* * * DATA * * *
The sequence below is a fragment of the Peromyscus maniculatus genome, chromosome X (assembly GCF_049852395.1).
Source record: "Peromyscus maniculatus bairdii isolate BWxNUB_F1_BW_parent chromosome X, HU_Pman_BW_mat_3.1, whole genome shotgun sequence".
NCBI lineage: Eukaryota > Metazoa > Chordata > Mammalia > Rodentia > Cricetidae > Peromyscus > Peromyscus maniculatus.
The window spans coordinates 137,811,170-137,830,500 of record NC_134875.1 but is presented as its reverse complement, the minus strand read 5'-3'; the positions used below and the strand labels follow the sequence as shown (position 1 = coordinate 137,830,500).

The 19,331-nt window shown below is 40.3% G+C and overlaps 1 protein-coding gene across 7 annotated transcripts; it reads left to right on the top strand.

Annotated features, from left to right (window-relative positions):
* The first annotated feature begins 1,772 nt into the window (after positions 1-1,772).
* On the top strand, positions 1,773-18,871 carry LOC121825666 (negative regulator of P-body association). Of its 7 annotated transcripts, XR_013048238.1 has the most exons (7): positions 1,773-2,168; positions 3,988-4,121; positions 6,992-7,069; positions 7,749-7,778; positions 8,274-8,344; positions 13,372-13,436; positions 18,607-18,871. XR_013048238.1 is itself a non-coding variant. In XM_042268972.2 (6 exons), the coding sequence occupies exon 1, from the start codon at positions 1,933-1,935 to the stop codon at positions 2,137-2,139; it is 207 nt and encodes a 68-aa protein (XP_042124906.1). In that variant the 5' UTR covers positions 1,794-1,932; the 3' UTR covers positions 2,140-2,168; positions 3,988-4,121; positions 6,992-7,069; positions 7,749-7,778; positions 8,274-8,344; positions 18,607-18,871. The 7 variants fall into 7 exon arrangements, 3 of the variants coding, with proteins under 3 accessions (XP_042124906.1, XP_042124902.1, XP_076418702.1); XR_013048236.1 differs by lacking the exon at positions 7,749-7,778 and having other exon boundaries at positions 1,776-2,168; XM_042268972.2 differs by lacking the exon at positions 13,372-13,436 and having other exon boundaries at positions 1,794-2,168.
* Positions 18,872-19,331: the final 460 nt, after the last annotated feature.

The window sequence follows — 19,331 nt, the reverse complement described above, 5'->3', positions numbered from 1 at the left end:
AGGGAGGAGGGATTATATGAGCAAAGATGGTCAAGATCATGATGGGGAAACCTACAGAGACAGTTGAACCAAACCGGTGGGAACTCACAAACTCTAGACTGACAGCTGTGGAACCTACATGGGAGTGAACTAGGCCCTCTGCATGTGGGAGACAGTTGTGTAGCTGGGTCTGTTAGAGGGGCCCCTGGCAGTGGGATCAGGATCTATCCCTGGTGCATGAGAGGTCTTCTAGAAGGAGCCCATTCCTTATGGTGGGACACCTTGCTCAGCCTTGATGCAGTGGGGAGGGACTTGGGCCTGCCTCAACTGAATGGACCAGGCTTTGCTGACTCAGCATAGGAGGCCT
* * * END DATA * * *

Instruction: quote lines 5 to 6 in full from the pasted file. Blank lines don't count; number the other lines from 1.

The 19,331-nt window shown below is 40.3% G+C and overlaps 1 protein-coding gene across 7 annotated transcripts; it reads left to right on the top strand.

Annotated features, from left to right (window-relative positions):